The primary tank holding primary vertical body 16 has an outlet 44 located centrally in its bottom, while the subsequent tank holding secondary vertical body 24 has a similar outlet 48. These outlets lead to a hydraulic connection 45 therebetween that is also connected to the riser column 47. The primary tank has a by-pass conduit 18 at about its mid-height M leading into the riser column 47 as an inlet thereinto, and the other tank has a similar by-pass conduit 22 and inlet. By-pass conduit 18 is controlled by a vortex-controlling or vortex-stabilizing gate 60 adapted to close and open the inlet into that conduit by means of a handwheel or other control 19. Similarly, by-pass conduit 22 has a similar vortex-stabilizing gate 61, controlled-as at 21. The vortex in the primary tank is indicated at 17, while the vortex in the subsequent tank is indicated at 23. The liquid-level of the primary tank is indicated at L while the liquid level in the subsequent tank is indicated by L". The controlled liquid-level in the riser column 47 is indicated at WL. X indicates the difierence in head between level L and WL. Treated liquid from the detaining-and-rnixing station is discharged by way of pipe 49.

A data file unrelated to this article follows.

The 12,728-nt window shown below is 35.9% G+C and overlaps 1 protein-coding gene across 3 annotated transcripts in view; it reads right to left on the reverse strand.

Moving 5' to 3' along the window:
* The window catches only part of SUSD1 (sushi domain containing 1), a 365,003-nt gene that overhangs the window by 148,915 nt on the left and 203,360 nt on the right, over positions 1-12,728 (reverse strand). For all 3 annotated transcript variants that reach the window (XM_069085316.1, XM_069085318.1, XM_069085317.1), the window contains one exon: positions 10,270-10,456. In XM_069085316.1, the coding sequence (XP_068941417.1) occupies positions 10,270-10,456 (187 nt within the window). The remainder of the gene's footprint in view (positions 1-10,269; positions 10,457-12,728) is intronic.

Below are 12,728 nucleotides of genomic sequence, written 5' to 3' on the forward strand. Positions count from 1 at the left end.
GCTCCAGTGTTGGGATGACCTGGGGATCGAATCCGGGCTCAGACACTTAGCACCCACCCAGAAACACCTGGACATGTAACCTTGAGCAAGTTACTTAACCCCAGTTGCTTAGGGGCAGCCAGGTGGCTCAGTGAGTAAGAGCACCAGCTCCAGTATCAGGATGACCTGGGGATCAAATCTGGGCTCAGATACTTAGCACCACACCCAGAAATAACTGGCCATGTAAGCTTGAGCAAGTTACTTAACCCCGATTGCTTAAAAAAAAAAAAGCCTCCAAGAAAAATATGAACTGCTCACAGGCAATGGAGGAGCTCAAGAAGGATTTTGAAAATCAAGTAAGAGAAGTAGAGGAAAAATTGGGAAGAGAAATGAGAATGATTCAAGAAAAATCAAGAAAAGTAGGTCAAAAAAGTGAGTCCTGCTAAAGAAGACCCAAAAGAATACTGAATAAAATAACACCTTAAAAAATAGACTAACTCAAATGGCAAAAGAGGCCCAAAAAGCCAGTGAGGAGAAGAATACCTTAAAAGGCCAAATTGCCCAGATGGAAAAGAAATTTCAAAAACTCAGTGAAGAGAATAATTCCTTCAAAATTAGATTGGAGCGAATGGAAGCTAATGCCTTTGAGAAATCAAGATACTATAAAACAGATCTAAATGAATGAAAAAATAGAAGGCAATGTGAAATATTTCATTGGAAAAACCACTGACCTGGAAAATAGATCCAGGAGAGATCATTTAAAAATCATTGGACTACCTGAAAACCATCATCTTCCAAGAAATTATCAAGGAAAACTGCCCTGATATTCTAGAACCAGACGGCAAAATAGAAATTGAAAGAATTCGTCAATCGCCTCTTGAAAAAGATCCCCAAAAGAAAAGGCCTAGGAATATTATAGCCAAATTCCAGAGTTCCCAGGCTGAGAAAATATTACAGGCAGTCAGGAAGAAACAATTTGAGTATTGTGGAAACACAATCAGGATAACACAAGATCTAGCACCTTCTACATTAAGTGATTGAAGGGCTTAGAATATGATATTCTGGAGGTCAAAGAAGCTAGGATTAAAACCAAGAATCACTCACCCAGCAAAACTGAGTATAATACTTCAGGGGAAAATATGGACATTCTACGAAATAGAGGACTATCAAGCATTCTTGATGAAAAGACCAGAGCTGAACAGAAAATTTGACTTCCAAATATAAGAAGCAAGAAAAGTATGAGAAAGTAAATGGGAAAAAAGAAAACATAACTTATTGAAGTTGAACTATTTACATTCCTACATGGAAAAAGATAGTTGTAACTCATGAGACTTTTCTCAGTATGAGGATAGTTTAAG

Liquid is conveyed from the riser column 47 between the tanks to an aeration station indicated generally at 34, for the purpose of oxygenating the liquid, namely, of increasing its content of oxygen in dissolved, absorbed and adsorbed form. Various types of aerators can be used here, even though my particular preference is for either a high rate trickling filter or for a deck aerator. The latter type is indicated at 34, and Well described in my said Patent No. 2,677,657, but which may be briefly described as comprising one or more inclined decks 29, each having upstanding therefrom a plurality of baflles 28 over which liquid cascades in descending thereover from feed launders and 31, to which launders liquid is supplied through pipes 25 from the riser column 47 in the detaining-and-mixing station 15. Liquid after cascading down and over the battles 28, is caught in collecting launders 27 and 33, respectively, which conduct such aerated liquid back to the detaining-and-mixing station, through pipes 26 and 32, respectively. Pipe 26 delivers aerated liquid from launder 27 into the primary liquid body 16 tangentially and preferably at vortexinducing velocities to contribute to its swirling. Aerated liquid from the other launder 33 is conducted through pipe 32 to be tangentially emitted at vortex-inducing velocities into the secondary liquid body 24 also for swirling it. This swirling of both bodies is to ensure the realization of a vortex in each. Thus, liquor drawn from both liquid bodies into the riser column 47 is conducted through pipes 25 to each of the deck aerators. After aeration on those aerators, the aerated liquid from one deck returns to the primary liquid body 16 while aerated liquid from the other deck aerator returns to the secondary liquid body 24. Since the primary liquid body will, in the embodiments shown in the drawings under discussion, receive two separate rotational or vortical impulses (one from the feed pipe 14 and another from the return pipe 26), this body swirls somewhat faster than the other body, so there is a larger and deeper vortex 17 in this primary body than the vortex 23 in the secondary body.